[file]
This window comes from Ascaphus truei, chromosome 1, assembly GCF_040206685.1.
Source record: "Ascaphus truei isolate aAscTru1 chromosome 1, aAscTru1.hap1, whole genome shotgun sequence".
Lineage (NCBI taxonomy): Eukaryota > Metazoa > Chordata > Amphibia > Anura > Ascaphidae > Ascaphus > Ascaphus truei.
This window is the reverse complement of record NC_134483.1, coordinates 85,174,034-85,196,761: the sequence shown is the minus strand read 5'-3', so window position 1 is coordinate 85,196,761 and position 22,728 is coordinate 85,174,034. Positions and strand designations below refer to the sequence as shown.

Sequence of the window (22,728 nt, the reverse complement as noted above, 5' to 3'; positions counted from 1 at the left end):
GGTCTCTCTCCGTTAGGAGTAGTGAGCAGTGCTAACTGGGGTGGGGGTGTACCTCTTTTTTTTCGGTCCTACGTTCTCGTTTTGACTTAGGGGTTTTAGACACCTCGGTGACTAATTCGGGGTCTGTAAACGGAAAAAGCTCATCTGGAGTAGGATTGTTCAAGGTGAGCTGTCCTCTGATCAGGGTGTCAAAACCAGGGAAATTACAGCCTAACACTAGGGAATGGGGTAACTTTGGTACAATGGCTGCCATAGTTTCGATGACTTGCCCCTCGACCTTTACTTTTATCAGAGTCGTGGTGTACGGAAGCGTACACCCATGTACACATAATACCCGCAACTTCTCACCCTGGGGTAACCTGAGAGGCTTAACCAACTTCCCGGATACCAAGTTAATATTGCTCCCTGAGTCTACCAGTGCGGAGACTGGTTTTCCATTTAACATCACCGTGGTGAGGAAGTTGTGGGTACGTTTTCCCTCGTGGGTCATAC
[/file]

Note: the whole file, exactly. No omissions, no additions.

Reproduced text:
This window comes from Ascaphus truei, chromosome 1, assembly GCF_040206685.1.
Source record: "Ascaphus truei isolate aAscTru1 chromosome 1, aAscTru1.hap1, whole genome shotgun sequence".
Lineage (NCBI taxonomy): Eukaryota > Metazoa > Chordata > Amphibia > Anura > Ascaphidae > Ascaphus > Ascaphus truei.
This window is the reverse complement of record NC_134483.1, coordinates 85,174,034-85,196,761: the sequence shown is the minus strand read 5'-3', so window position 1 is coordinate 85,196,761 and position 22,728 is coordinate 85,174,034. Positions and strand designations below refer to the sequence as shown.

Sequence of the window (22,728 nt, the reverse complement as noted above, 5' to 3'; positions counted from 1 at the left end):
GGTCTCTCTCCGTTAGGAGTAGTGAGCAGTGCTAACTGGGGTGGGGGTGTACCTCTTTTTTTTCGGTCCTACGTTCTCGTTTTGACTTAGGGGTTTTAGACACCTCGGTGACTAATTCGGGGTCTGTAAACGGAAAAAGCTCATCTGGAGTAGGATTGTTCAAGGTGAGCTGTCCTCTGATCAGGGTGTCAAAACCAGGGAAATTACAGCCTAACACTAGGGAATGGGGTAACTTTGGTACAATGGCTGCCATAGTTTCGATGACTTGCCCCTCGACCTTTACTTTTATCAGAGTCGTGGTGTACGGAAGCGTACACCCATGTACACATAATACCCGCAACTTCTCACCCTGGGGTAACCTGAGAGGCTTAACCAACTTCCCGGATACCAAGTTAATATTGCTCCCTGAGTCTACCAGTGCGGAGACTGGTTTTCCATTTAACATCACCGTGGTGAGGAAGTTGTGGGTACGTTTTCCCTCGTGGGTCATAC